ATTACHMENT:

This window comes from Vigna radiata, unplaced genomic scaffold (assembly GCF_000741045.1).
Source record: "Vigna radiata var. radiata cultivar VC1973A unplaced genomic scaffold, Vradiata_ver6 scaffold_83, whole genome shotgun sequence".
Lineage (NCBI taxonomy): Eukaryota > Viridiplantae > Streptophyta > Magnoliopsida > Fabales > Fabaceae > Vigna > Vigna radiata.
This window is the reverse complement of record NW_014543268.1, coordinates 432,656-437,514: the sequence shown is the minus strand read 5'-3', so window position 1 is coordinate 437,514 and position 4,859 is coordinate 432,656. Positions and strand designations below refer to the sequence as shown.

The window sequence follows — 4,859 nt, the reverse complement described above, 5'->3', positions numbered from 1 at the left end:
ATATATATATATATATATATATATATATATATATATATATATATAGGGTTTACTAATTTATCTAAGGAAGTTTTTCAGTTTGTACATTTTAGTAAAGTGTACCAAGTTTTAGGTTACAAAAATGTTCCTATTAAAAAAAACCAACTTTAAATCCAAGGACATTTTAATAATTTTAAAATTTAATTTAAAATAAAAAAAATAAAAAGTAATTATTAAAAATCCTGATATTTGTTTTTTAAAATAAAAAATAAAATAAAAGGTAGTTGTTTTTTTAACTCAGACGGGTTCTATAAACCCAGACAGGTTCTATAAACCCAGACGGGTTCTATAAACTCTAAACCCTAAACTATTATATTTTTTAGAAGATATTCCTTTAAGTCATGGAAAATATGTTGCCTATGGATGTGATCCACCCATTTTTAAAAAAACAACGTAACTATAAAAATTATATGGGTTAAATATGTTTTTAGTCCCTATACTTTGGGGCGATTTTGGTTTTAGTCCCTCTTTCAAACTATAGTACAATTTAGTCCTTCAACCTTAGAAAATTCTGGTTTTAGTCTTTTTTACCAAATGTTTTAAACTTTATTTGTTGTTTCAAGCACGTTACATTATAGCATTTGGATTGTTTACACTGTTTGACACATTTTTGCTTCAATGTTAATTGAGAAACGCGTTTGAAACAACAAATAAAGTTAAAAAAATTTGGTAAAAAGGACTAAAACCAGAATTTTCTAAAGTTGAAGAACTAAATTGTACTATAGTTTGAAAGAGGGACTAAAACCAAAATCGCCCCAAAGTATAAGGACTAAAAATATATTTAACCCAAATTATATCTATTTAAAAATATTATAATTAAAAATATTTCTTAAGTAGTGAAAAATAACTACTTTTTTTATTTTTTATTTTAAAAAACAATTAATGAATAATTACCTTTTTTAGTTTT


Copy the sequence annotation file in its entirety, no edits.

This window comes from Vigna radiata, unplaced genomic scaffold (assembly GCF_000741045.1).
Source record: "Vigna radiata var. radiata cultivar VC1973A unplaced genomic scaffold, Vradiata_ver6 scaffold_83, whole genome shotgun sequence".
Lineage (NCBI taxonomy): Eukaryota > Viridiplantae > Streptophyta > Magnoliopsida > Fabales > Fabaceae > Vigna > Vigna radiata.
This window is the reverse complement of record NW_014543268.1, coordinates 432,656-437,514: the sequence shown is the minus strand read 5'-3', so window position 1 is coordinate 437,514 and position 4,859 is coordinate 432,656. Positions and strand designations below refer to the sequence as shown.

The window sequence follows — 4,859 nt, the reverse complement described above, 5'->3', positions numbered from 1 at the left end:
ATATATATATATATATATATATATATATATATATATATATATATAGGGTTTACTAATTTATCTAAGGAAGTTTTTCAGTTTGTACATTTTAGTAAAGTGTACCAAGTTTTAGGTTACAAAAATGTTCCTATTAAAAAAAACCAACTTTAAATCCAAGGACATTTTAATAATTTTAAAATTTAATTTAAAATAAAAAAAATAAAAAGTAATTATTAAAAATCCTGATATTTGTTTTTTAAAATAAAAAATAAAATAAAAGGTAGTTGTTTTTTTAACTCAGACGGGTTCTATAAACCCAGACAGGTTCTATAAACCCAGACGGGTTCTATAAACTCTAAACCCTAAACTATTATATTTTTTAGAAGATATTCCTTTAAGTCATGGAAAATATGTTGCCTATGGATGTGATCCACCCATTTTTAAAAAAACAACGTAACTATAAAAATTATATGGGTTAAATATGTTTTTAGTCCCTATACTTTGGGGCGATTTTGGTTTTAGTCCCTCTTTCAAACTATAGTACAATTTAGTCCTTCAACCTTAGAAAATTCTGGTTTTAGTCTTTTTTACCAAATGTTTTAAACTTTATTTGTTGTTTCAAGCACGTTACATTATAGCATTTGGATTGTTTACACTGTTTGACACATTTTTGCTTCAATGTTAATTGAGAAACGCGTTTGAAACAACAAATAAAGTTAAAAAAATTTGGTAAAAAGGACTAAAACCAGAATTTTCTAAAGTTGAAGAACTAAATTGTACTATAGTTTGAAAGAGGGACTAAAACCAAAATCGCCCCAAAGTATAAGGACTAAAAATATATTTAACCCAAATTATATCTATTTAAAAATATTATAATTAAAAATATTTCTTAAGTAGTGAAAAATAACTACTTTTTTTATTTTTTATTTTAAAAAACAATTAATGAATAATTACCTTTTTTAGTTTT